from Wiktionary, Creative Commons Attribution/Share-Alike License

  • v. To feel remorse.

from the GNU version of the Collaborative International Dictionary of English

  • intransitive v. To feel remorse.
  • transitive v. To excite to remorse; to rebuke.

from The Century Dictionary and Cyclopedia

  • To strike with remorse; touch with compassion.
  • To afflict.
  • To rebuke.
  • To feel remorse.


from Wiktionary, Creative Commons Attribution/Share-Alike License

From the Middle English remorden, from the Anglo-Norman and Middle French remordre and its etymon the Latin remordeō, from re- + mordeō; compare the Catalan remordir, remordre, the French remordre, the Italian rimordere, the Old Provençal remordre, the Portuguese remorder, and the Spanish remorder.


  • Parce qu'il a jadis sacrifié les oiseaux pour sauver son pays de Napoléon, un général russe à la retraite vit rongé par le remord et harcelé par tous les volatiles.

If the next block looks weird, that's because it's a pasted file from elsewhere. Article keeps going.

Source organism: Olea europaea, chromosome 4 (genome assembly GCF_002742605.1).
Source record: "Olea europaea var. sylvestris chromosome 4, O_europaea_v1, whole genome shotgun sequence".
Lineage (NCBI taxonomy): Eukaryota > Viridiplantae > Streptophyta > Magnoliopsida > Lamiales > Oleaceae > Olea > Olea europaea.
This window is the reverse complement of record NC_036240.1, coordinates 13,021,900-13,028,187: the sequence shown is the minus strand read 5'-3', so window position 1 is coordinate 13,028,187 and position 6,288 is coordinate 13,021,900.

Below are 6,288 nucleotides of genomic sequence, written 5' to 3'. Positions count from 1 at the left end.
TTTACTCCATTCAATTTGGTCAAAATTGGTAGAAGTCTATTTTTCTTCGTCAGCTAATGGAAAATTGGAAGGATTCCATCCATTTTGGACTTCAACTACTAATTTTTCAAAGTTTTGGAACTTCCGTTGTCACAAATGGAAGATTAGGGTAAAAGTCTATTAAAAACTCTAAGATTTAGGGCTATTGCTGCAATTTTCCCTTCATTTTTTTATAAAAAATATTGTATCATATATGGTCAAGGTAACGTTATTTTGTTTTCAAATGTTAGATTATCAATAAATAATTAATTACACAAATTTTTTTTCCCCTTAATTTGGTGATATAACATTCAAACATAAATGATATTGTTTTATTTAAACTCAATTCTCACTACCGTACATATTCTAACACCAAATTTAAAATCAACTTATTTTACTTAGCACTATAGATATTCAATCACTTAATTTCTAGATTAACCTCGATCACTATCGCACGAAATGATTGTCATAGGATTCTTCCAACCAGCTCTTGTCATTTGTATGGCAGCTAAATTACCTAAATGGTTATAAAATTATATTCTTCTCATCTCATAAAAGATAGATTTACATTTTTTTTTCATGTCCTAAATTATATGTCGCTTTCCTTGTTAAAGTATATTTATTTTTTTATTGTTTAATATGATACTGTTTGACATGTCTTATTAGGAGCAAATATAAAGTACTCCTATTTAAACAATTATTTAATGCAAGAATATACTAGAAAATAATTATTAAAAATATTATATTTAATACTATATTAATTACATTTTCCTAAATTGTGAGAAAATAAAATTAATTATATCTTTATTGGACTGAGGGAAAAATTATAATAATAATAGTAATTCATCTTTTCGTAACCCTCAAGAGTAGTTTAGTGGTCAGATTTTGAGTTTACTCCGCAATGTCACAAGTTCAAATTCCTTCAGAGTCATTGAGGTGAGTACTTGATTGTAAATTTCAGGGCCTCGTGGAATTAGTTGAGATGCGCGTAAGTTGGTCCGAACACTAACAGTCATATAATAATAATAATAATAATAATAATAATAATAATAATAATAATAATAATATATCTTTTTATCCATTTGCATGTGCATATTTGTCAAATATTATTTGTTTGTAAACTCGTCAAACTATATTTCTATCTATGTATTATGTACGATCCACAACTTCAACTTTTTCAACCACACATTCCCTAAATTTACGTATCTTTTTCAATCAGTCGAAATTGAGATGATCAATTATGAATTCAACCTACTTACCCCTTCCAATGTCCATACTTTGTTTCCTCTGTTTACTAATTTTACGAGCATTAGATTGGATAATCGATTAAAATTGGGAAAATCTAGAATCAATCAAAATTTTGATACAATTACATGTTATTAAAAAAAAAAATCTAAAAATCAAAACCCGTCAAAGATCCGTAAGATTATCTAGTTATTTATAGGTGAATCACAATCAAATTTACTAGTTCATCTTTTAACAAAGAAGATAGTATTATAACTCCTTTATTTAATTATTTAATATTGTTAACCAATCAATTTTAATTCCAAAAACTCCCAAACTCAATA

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  • Then he began to remord his conscience, and thought his misgovernance towards God had the wyte therof and was the principal cause of his misfortune; calling to mind how he had broken his promise to his uncle the King of England, and had lost the hearts of his nobles throw evil counsel and false flattery of his bishops, and those private counsellors and his courtiers, not regarding his wyse lords 'counsels. "

    Royal Edinburgh Her Saints, Kings, Prophets and Poets


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  • To remember with regret. From Ammon Shea's interview on WBUR's On Point, 8/19/2008.

    August 20, 2008